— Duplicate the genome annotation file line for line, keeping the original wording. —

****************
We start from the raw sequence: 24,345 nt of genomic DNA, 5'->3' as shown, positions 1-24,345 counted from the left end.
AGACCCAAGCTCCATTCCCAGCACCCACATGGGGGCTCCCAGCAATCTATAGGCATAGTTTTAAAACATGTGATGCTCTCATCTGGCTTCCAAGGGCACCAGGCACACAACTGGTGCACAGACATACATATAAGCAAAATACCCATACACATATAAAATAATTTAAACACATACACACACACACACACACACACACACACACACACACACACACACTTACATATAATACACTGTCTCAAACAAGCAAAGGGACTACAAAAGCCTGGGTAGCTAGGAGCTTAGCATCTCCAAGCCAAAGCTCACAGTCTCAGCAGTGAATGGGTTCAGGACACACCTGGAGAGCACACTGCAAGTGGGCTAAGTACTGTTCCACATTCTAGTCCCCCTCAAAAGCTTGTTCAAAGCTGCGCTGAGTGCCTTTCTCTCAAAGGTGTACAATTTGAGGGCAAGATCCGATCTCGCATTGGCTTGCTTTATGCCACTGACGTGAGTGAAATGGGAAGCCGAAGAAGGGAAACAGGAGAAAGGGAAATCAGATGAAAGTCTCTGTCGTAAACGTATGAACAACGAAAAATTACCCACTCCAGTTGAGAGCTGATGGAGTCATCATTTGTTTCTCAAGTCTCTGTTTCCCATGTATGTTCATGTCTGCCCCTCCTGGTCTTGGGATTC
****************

We start from the raw sequence: 24,345 nt of genomic DNA, 5'->3' as shown, positions 1-24,345 counted from the left end.
AGACCCAAGCTCCATTCCCAGCACCCACATGGGGGCTCCCAGCAATCTATAGGCATAGTTTTAAAACATGTGATGCTCTCATCTGGCTTCCAAGGGCACCAGGCACACAACTGGTGCACAGACATACATATAAGCAAAATACCCATACACATATAAAATAATTTAAACACATACACACACACACACACACACACACACACACACACACACACACACTTACATATAATACACTGTCTCAAACAAGCAAAGGGACTACAAAAGCCTGGGTAGCTAGGAGCTTAGCATCTCCAAGCCAAAGCTCACAGTCTCAGCAGTGAATGGGTTCAGGACACACCTGGAGAGCACACTGCAAGTGGGCTAAGTACTGTTCCACATTCTAGTCCCCCTCAAAAGCTTGTTCAAAGCTGCGCTGAGTGCCTTTCTCTCAAAGGTGTACAATTTGAGGGCAAGATCCGATCTCGCATTGGCTTGCTTTATGCCACTGACGTGAGTGAAATGGGAAGCCGAAGAAGGGAAACAGGAGAAAGGGAAATCAGATGAAAGTCTCTGTCGTAAACGTATGAACAACGAAAAATTACCCACTCCAGTTGAGAGCTGATGGAGTCATCATTTGTTTCTCAAGTCTCTGTTTCCCATGTATGTTCATGTCTGCCCCTCCTGGTCTTGGGATTC